by Ella Corey
I am a nineteen-year-old college freshman. On my iPhone, I Tweet, Instagram, Facebook, Snapchat, pin on Pintrest, e-mail, iMessage and FaceTime. I communicate with others in the room next to me and on the other side of the world, all by tapping on the screen of my 6.7 square inch device. It’s always either in my hand, in my purse, or plugged into my laptop. I, along with most of the country, am possibly addicted to social media.
This didn’t really come to my attention until recently. All of a sudden, my one-year-old iPhone 5 decided to call it quits on me. The screen flashed a white screen and shut off indefinitely. While this is the end of the world to someone whose life is in her calendar, reminders, and e-mail, I was surprisingly relieved when my phone stopped working. It meant I got a break.
I’m currently unrestricted by the need to refresh my Instagram and Twitter feeds, or instantly respond to texts that come my way. While this is somewhat an inconvenience, it really has allowed me to be more in the present moment. Conversation is so much more beneficial when it’s uninterrupted by someone’s phone going off. How many times have you been annoyed when you were trying to talk to someone, and all they did was stare at their phone?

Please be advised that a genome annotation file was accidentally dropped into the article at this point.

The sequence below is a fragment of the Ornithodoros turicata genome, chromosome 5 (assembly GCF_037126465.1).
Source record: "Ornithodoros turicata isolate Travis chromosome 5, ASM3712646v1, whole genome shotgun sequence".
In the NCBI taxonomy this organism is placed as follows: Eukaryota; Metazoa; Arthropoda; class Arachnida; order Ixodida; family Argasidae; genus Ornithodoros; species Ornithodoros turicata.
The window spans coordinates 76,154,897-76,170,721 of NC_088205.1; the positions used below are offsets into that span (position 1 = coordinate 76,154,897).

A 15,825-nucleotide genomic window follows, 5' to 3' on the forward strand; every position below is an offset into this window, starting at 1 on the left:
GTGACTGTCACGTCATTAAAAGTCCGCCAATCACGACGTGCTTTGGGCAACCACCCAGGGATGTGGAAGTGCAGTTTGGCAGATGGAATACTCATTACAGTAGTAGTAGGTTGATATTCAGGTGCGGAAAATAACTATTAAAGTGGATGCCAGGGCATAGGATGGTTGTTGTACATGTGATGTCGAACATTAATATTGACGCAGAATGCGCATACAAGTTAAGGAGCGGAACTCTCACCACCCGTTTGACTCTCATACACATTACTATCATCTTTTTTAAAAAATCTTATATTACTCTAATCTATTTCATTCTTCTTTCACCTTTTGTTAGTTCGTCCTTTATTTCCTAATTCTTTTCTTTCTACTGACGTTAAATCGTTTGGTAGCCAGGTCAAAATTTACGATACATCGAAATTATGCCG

We’re all always plugged in, whether we’re in church, class, or having a conversation. It really isn’t necessary to broadcast every moment on the Internet. In fact, Jesus wants time with Him to be intimate. He encourages us to slow down in Matthew 6:6 when he says, “ But when you pray, go into your room, close the door and pray to your Father, who is unseen. Then your Father, who sees what is done in secret, will reward you.”
I also think unplugging is necessary when engaging in conversation with others. Can you really listen when you’re staring at your phone? Imagine all the things we miss when we’re updating our Facebook statuses or taking a picture. There’s something Pastor Rick Warren said in his book, The Purpose Driven Life, that I find totally relatable to this, “Time is your most precious gift because you only have a set amount of it. You can make more money, but you can’t make more time. When you give someone your time, you are giving them a portion of your life that you’ll never get back. Your time is your life. That is why the greatest gift you can give someone is your time. It is not enough to just say relationships are important; we must prove it by investing time in them. Words alone are worthless.”
Time is important and God wants us to spend it well. Whether it’s with Him or with others, sometimes its necessary to be giving our full attention. I encourage you to take a step back from your phone for a while, and spend your time intentionally and wisely.